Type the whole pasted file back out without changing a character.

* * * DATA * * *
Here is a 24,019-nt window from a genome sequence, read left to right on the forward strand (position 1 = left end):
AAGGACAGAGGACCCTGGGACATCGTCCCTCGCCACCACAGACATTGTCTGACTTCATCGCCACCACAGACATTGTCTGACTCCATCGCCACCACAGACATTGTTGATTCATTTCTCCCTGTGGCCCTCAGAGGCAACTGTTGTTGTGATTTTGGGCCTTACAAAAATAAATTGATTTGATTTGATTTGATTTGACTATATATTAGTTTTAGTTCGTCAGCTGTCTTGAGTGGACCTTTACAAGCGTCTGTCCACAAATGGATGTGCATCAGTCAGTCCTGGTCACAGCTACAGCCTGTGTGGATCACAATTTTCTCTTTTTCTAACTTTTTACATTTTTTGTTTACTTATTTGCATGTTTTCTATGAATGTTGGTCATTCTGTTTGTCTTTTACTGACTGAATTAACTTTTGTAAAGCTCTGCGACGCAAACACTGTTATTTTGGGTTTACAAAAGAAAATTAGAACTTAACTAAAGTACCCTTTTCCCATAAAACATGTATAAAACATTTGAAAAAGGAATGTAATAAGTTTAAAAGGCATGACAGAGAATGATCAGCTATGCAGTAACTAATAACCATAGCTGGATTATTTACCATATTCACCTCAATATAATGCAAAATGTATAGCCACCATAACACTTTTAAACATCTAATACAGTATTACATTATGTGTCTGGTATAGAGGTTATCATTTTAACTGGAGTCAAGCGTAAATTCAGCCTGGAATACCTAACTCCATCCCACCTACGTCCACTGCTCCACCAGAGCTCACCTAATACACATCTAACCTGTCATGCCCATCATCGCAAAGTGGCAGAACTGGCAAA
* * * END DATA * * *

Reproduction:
Here is a 24,019-nt window from a genome sequence, read left to right on the forward strand (position 1 = left end):
AAGGACAGAGGACCCTGGGACATCGTCCCTCGCCACCACAGACATTGTCTGACTTCATCGCCACCACAGACATTGTCTGACTCCATCGCCACCACAGACATTGTTGATTCATTTCTCCCTGTGGCCCTCAGAGGCAACTGTTGTTGTGATTTTGGGCCTTACAAAAATAAATTGATTTGATTTGATTTGATTTGACTATATATTAGTTTTAGTTCGTCAGCTGTCTTGAGTGGACCTTTACAAGCGTCTGTCCACAAATGGATGTGCATCAGTCAGTCCTGGTCACAGCTACAGCCTGTGTGGATCACAATTTTCTCTTTTTCTAACTTTTTACATTTTTTGTTTACTTATTTGCATGTTTTCTATGAATGTTGGTCATTCTGTTTGTCTTTTACTGACTGAATTAACTTTTGTAAAGCTCTGCGACGCAAACACTGTTATTTTGGGTTTACAAAAGAAAATTAGAACTTAACTAAAGTACCCTTTTCCCATAAAACATGTATAAAACATTTGAAAAAGGAATGTAATAAGTTTAAAAGGCATGACAGAGAATGATCAGCTATGCAGTAACTAATAACCATAGCTGGATTATTTACCATATTCACCTCAATATAATGCAAAATGTATAGCCACCATAACACTTTTAAACATCTAATACAGTATTACATTATGTGTCTGGTATAGAGGTTATCATTTTAACTGGAGTCAAGCGTAAATTCAGCCTGGAATACCTAACTCCATCCCACCTACGTCCACTGCTCCACCAGAGCTCACCTAATACACATCTAACCTGTCATGCCCATCATCGCAAAGTGGCAGAACTGGCAAA